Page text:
After she filled up my cup, she stayed there, standing next to the table. After a few moments she said, "So, are you, uh, sick or something? Do you have that, uh, Asperger's thing?"
I knew Asperger's involved significant social challenges. I also knew in this era the number of Asperger's diagnoses were exploding. If I said yes maybe she'd stop pestering me. On the other hand, maybe she'd try to help me. It was too dangerous.
I didn't say anything.
As she walked away, I briefly wondered if any of those other Asperger's cases were stranded time travelers.
We were supposed to complete our missions and go home. Period. That was it.
I had successfully completed my mission, stopping a dictator from being born. It was a beautiful plan: I waylaid the father on his way home from work and when the mother called to check up on him I made sure she heard my voice making suggestive remarks. The two of them weren't going to have sex any time soon. (It was much easier than shooting the dictator, I mean, when are you supposed to shoot him? When he's a kid? I couldn't do that.)
But then something went wrong with my return trip home. I was at the correct time and place for pickup, but nothing happened.
Anyway, they taught us: never improvise, never interact with people except for our mission. That was our number one rule.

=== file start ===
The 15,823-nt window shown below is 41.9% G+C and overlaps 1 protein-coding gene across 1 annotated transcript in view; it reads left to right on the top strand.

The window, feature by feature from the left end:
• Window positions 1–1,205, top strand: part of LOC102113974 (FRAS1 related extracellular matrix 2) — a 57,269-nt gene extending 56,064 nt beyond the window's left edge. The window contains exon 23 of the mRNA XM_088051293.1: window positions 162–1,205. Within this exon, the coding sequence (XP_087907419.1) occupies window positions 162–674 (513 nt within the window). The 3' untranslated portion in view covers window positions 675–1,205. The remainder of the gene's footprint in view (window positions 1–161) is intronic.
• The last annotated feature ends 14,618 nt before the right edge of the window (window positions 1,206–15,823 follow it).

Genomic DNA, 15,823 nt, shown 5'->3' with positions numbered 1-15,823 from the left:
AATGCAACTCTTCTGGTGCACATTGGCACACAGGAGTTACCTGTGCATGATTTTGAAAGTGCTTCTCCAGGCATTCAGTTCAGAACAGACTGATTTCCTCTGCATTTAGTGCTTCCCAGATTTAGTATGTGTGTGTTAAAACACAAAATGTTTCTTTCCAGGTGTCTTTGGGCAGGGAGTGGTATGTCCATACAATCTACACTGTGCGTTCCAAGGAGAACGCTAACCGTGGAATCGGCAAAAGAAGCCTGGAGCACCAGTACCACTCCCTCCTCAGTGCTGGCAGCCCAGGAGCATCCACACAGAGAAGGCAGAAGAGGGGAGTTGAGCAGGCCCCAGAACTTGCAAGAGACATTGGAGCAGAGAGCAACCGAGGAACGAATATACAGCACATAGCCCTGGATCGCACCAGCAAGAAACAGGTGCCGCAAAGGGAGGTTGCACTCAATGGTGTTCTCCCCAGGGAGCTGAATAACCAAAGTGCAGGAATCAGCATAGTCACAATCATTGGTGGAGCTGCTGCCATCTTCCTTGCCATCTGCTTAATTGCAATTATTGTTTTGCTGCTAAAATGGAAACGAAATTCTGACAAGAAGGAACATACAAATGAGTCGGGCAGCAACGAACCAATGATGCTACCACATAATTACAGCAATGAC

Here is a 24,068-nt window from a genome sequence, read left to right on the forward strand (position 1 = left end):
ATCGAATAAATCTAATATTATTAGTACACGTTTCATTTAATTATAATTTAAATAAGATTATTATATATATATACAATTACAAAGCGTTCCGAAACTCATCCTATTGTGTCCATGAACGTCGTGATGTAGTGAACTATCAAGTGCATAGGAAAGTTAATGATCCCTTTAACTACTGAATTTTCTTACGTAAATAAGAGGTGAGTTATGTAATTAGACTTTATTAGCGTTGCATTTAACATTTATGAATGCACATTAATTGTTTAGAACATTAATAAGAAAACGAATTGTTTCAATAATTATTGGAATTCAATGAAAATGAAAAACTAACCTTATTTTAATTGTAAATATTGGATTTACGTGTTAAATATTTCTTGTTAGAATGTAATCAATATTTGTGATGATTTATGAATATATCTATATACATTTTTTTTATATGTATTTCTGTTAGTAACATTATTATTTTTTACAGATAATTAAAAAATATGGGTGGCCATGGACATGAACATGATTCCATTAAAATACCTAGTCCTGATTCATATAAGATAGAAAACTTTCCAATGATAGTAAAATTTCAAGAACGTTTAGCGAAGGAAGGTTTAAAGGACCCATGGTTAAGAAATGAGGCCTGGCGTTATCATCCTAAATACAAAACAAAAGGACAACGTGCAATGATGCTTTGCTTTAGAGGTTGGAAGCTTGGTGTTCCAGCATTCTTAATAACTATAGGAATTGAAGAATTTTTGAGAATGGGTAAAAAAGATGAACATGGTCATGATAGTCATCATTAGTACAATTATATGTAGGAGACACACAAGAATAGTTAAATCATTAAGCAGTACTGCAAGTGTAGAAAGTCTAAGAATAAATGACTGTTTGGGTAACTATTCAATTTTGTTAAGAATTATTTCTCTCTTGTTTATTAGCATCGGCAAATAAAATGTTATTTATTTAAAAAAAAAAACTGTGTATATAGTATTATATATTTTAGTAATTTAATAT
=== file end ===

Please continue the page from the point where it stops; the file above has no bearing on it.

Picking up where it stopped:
Along those same lines, if we were stranded in the past, we were supposed to kill ourselves. That was the number two rule.
We didn't have any other rules, just the two. Because once you're dead, what else is there?
It turns out killing yourself is surprisingly difficult.
I hadn't managed to do it. Yet.
I knew I had to do it before I affected the timeline. I prayed it wasn't too late already.
Oh. The girl was coming back. I could see her across the street, waiting for the walk light. I peered at her.
She was so cute.
As the girl and her nanny finished crossing the street, the nanny clutched her chest and fell on the sidewalk.
"Oh, my God!" the woman in the booth next to mine said. I looked away. "That woman just fell on the ground!"
I deliberately didn't look.
"Oh, my God. I think she's having a heart attack! Call 9-1-1!"
"Is there a doctor here?" a man yelled.
The waitress said, "Yes! Yes! She's a doctor." She approached my table as some of the customers ran outside to the sidewalk.
I shrank into the booth as small as I could and kept facing the window. I wasn't the kind of doctor they needed. I was a physicist. And I couldn't interfere anyway. Nonetheless, I really hoped the nanny was going to be okay.
My right hand, in my pocket, grabbed the tiny Number Two Rule pill.
Now.
I needed to take the pill now.
I needed to kill myself now, before I interfered, because I really, really wanted to interfere.
The waitress touched my shoulder. "Please, can you help her?"